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How implement object orientation features in sql server?


How implement object orientation features in sql server?

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tz.bahrami
tz.bahrami
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I know features of object orientation could not implemented, but i want to find a way to implement them. For example for implementing inheritance we can use foreign key.
Please help me to find some ways for encapsulation and other features.
Sean Lange
Sean Lange
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tz.bahrami (12/26/2012)
I know features of object orientation could not implemented, but i want to find a way to implement them. For example for implementing inheritance we can use foreign key.
Please help me to find some ways for encapsulation and other features.


Can you rephrase your question? I don't understand what you are asking here at all.

How can you a foreign key to implement inheritance?

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tz.bahrami (12/26/2012)
I know features of object orientation could not implemented, but i want to find a way to implement them.


Only advice I can give you there is don't. SQL is not an object database. You may be able to force some object stuff into the DB if you hammer hard enough, doesn't make it a good idea.

Gail Shaw
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Bill Talada
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Only expose stored procedures as the interface to the front end. Do whatever you like behind the scenes. It is about as object oriented as you can get with a database.
Orlando Colamatteo
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Here is some available reading on the topic that may help you gain a deeper understanding of what things to consider before implementing your database:

Object-relational impedance mismatch, From Wikipedia

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tz.bahrami
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In inheritance a child table can gain father's features, so if i add child table's primary key to father's table as foreign key, it can gain father's features it is like inheritance.is'nt it?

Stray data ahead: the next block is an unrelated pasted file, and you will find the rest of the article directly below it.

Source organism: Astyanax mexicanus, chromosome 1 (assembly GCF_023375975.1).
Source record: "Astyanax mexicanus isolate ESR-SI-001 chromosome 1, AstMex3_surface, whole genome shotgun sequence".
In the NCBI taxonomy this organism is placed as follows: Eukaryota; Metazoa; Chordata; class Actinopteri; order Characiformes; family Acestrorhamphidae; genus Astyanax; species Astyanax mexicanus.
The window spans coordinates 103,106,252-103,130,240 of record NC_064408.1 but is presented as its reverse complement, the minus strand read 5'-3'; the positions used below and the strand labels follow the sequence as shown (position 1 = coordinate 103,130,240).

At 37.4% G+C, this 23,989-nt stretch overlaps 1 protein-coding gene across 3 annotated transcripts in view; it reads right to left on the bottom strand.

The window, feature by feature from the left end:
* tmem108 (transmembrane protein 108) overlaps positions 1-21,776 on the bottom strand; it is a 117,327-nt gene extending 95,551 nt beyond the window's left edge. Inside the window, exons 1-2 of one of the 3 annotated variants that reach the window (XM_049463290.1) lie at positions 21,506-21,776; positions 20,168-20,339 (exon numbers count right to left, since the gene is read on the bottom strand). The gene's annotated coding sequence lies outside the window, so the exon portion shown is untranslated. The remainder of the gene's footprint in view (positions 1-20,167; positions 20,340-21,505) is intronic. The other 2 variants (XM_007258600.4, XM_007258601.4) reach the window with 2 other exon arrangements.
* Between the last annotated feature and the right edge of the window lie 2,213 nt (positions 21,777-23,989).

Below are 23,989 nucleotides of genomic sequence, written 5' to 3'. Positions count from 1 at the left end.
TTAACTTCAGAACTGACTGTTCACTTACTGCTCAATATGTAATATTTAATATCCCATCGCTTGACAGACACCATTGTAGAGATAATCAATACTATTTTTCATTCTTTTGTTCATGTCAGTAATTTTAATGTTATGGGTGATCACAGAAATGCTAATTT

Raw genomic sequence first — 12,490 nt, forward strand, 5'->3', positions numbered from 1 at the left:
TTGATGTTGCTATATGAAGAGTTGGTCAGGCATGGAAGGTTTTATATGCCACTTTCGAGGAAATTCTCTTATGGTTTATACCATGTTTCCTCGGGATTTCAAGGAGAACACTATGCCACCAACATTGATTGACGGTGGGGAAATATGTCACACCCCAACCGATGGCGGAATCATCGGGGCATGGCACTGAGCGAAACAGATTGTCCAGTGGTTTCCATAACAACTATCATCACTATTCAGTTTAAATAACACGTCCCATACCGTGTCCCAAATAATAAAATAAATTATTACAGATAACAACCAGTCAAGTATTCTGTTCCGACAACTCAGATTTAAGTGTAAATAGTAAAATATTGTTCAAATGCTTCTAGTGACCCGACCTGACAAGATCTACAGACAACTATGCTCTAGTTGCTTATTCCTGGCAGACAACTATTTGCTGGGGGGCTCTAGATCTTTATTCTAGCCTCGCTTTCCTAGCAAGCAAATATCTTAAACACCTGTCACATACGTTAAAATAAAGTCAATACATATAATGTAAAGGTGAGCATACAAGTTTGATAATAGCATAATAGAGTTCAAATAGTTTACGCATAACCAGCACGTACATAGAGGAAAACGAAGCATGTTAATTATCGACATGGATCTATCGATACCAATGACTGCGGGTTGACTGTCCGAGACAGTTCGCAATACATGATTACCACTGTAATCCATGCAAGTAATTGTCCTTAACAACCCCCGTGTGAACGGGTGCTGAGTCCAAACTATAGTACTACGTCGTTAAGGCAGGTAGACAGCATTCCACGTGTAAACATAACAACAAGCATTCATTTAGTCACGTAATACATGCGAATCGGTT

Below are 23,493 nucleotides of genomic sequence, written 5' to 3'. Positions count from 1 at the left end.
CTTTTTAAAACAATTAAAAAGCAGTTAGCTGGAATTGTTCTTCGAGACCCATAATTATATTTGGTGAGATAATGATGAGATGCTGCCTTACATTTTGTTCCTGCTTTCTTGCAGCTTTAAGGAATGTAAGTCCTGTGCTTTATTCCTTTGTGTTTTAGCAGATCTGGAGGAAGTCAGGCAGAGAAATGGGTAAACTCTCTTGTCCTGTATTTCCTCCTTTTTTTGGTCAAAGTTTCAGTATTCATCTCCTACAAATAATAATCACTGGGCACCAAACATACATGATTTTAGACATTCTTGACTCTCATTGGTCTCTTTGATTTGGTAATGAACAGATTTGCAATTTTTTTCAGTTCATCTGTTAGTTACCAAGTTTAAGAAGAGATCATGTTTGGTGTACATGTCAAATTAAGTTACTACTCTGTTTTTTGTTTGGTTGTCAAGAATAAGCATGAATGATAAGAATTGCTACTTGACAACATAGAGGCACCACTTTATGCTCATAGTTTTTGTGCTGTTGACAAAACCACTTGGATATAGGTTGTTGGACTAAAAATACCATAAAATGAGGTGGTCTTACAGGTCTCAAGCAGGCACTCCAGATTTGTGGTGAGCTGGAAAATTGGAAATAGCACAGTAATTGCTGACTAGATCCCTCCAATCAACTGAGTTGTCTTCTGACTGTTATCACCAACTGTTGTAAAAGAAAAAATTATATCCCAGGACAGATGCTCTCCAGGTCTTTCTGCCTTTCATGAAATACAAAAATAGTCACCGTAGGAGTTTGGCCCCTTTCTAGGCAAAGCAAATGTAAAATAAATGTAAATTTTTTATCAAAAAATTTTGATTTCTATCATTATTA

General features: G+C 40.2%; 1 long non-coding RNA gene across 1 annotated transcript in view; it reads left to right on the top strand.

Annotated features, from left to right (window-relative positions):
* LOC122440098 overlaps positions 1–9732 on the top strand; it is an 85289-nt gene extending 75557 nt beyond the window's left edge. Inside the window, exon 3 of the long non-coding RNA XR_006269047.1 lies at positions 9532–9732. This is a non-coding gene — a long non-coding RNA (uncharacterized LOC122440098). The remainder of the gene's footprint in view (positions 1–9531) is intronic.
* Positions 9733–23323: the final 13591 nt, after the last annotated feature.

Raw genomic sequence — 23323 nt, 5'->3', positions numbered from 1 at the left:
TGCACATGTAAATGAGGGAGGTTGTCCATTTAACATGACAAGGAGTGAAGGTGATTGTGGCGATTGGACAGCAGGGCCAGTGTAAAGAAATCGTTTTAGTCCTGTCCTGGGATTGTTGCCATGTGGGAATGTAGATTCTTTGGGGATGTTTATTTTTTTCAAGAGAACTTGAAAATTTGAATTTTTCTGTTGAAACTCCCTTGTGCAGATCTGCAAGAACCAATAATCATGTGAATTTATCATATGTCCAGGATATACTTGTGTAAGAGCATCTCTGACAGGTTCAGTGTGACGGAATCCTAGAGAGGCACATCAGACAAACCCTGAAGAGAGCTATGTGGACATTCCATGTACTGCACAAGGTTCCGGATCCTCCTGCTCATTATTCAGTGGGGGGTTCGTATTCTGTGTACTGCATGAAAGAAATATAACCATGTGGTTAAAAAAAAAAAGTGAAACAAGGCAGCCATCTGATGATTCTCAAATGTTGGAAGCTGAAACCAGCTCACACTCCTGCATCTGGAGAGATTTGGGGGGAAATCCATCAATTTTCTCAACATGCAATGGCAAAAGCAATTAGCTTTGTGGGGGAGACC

Bill Talada
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tz.bahrami (12/27/2012)
In inheritance a child table can gain father's features, so if i add child table's primary key to father's table as foreign key, it can gain father's features it is like inheritance.is'nt it?


That would limit you to one child. If you make a "join" table between them, it will allow you to have many children or parents. A join table row would contain keys for the parent and child.

Once again...if you use stored procedure calls you can encapsulate everything, hide implementation, and have loose coupling. Think of stored procedures as method calls.
tz.bahrami
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Thanks for your instruction, i am familiar with junction table, but i look a way to implement something like inheritance. In addition i agree with you for encapsulating by stored procedures.
Sean Lange
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tz.bahrami (12/27/2012)
Thanks for your instruction, i am familiar with junction table, but i look a way to implement something like inheritance. In addition i agree with you for encapsulating by stored procedures.


Your request still doesn't make sense. If you MUST think of sql as objects think of the table as the object and each row as the instance and each column is the property. What you are describing is you want to inherit the row. This doesn't make sense because in OOP that would be like inheriting the properties of an instance. It doesn't work like that. You inherit the object.

I think that what you are really trying to do is to have a parent - child relationship in sql. This of course is not only possible, it is a fundamental base for normalized data.

Is the following example something along the lines of what you talking about?


create table #Parent
(
ParentID int identity,
SomeValue varchar(10)
)

create table #Child
(
ChildID int identity,
ParentID int,
SomeValue varchar(10)
)

insert #Parent
select 'Parent 1' union all
select 'Parent 2'

insert #Child
select 1, 'Child 1' union all
select 1, 'Child 2' union all
select 2, 'Child 3' union all
select 2, 'Child 4' union all
select 2, 'Child 5'

select *
from #Parent p
join #Child c on p.ParentID = c.ParentID

drop table #Parent
drop table #Child



_______________________________________________________________

Need help? Help us help you.

Read the article at http://www.sqlservercentral.com/articles/Best+Practices/61537/ for best practices on asking questions.

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Bill Talada
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You can create views to "merge" two tables but they get tricky when you try to update columns from both tables.

You could create a wide table (sparse) containing all the sub-types as nullable columns and implement views on it to give you your subset that you can update.
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